Executive order compliance calls should go to local law enforcement, not attorney general’s office


LANSING – Due to the overwhelming number of calls related to the Governor’s COVID-19 Executive Orders, the Michigan Attorney General’s Consumer Protection Hotline has been overwhelmed and brought the system to a standstill. 

The Michigan Attorney General’s Office is reminding Michigan residents that any complaints related to the Governor’s Stay Home, Stay Safe order should be directed to local law enforcement agencies.

The attorney general’s office is also reminding its partners in law enforcement to let everyone know that failing to comply with the Governor’s Executive Orders could result in a $500 fine and/or 90 days in jail for each violation.

Ingham County Sheriff’s Office Captain Greg Harris said, “Police like to learn from past situations and then they try to enhance training to improve, but we don’t have a playbook for this.”

The attorney general’s office has a team designed to protect consumers from unfair, deceptive and fraudulent business practices.

Since the governor’s latest order to stay home and stay safe the AG’s office has gotten an overwhelming number of calls to complain, but at this time they are focusing on price gouging and scams related to the coronavirus.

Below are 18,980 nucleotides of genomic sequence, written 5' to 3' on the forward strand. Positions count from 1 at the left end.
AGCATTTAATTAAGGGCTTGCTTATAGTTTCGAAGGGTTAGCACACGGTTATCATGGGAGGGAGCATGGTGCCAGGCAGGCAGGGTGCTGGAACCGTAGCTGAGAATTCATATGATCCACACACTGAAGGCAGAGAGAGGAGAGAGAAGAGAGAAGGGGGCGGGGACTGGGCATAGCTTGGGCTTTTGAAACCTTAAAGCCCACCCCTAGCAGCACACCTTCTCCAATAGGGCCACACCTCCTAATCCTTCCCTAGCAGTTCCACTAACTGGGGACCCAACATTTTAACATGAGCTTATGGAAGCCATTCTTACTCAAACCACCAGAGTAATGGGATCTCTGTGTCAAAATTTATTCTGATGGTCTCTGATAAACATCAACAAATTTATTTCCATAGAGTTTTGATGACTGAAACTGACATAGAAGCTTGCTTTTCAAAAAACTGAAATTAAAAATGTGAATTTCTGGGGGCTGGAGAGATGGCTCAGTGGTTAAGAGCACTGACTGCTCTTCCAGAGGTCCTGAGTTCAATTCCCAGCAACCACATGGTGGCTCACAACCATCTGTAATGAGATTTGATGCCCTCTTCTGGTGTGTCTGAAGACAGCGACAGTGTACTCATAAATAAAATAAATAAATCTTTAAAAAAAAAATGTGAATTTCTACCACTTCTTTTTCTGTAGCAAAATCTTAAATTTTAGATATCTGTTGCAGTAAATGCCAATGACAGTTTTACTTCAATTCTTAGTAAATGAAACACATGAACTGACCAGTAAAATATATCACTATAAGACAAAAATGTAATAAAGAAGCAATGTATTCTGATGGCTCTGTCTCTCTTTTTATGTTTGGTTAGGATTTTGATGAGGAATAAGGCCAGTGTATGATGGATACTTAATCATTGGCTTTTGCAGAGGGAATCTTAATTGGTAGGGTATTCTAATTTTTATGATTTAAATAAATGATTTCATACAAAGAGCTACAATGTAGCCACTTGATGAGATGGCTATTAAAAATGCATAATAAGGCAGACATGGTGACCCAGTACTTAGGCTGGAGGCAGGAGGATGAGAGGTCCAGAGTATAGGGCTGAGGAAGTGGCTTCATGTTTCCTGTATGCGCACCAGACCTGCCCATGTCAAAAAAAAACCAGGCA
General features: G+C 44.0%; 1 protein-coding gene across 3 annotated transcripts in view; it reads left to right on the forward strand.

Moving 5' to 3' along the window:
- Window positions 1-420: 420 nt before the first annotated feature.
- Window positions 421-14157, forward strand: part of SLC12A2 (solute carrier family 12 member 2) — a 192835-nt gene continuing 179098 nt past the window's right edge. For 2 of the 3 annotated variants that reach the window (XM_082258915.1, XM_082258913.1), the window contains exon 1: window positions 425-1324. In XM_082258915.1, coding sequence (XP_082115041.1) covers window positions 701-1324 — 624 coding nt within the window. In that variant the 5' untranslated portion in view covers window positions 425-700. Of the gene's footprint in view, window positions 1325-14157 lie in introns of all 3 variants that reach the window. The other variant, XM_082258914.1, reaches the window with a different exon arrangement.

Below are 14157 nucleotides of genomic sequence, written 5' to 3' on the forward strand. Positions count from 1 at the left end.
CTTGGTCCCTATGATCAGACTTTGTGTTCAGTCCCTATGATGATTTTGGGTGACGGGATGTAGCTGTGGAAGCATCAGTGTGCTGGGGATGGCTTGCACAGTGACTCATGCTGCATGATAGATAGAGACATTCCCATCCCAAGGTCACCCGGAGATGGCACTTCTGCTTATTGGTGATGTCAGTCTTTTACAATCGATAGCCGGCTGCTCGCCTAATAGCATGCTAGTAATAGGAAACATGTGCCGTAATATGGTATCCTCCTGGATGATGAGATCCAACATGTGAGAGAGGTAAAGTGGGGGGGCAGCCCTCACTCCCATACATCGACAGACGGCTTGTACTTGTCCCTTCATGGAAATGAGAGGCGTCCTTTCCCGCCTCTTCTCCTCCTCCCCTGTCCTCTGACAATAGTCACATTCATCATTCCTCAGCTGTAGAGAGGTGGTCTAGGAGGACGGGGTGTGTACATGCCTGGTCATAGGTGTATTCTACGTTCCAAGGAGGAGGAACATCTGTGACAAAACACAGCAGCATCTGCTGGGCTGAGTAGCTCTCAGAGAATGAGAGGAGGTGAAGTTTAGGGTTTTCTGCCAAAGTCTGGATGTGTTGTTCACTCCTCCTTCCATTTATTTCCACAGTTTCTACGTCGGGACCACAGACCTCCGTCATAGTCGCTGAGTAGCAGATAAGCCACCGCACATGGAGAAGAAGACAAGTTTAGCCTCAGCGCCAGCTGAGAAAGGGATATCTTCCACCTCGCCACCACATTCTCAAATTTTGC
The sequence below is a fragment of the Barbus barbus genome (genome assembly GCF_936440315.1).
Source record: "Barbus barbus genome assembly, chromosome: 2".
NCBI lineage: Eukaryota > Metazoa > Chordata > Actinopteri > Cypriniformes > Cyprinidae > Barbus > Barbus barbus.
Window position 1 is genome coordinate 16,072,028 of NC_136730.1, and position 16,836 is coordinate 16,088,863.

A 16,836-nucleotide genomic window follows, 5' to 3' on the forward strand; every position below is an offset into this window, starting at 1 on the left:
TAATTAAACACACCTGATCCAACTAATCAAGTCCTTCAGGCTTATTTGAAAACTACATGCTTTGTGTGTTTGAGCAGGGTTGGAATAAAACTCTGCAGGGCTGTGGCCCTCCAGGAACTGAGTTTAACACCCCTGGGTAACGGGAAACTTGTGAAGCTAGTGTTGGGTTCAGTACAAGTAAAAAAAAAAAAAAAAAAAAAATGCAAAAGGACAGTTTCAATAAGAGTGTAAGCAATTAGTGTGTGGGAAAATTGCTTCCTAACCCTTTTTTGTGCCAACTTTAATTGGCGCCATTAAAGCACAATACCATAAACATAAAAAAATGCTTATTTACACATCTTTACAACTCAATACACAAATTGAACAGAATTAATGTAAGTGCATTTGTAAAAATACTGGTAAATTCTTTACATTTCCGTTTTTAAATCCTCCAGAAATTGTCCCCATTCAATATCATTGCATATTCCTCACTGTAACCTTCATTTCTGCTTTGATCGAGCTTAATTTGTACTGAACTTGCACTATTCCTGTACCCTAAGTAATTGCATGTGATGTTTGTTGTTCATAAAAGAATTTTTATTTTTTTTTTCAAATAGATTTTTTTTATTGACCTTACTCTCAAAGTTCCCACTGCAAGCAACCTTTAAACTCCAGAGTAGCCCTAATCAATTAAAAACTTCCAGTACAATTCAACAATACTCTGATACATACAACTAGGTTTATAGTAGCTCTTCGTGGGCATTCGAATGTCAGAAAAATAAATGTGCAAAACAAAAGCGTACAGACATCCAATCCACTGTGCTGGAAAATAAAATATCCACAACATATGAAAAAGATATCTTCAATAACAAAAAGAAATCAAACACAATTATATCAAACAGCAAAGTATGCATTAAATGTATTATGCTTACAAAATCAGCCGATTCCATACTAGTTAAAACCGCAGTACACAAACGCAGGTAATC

The AG’s office is asking that for all other violations, people should call the police.

“For us at the sheriff’s office, we have limited the staff that come to work every day to help keep our staff healthy,” Harris said. “So, our central records area is closed so, there is no one here to answer the phones.”

Lansing police said they haven’t had any calls about businesses remaining open and forcing people to work, but if a complaint does come in they will look into it.

“We’re still in the stages of figuring this out,” Harris said. “This is new for us.”

Officers want to caution people from calling 911 for non-emergencies. At this time, they ask that people just follow the order.

“Law enforcement can’t do this alone. They can’t. It can’t be just us sheriffs and local chiefs and the state police, we need the community to get on board with this order and help ensure that it’s followed,” Harris said. “I think by going out into the public when we don’t need to do so exposes ourselves to unnecessary potential exposure. We need to limit that.”

These are incredibly difficult times and uncharted territory. The Attorney General’s office asks for everyone’s cooperation, understanding and patience as the state works to stop COVID-19.

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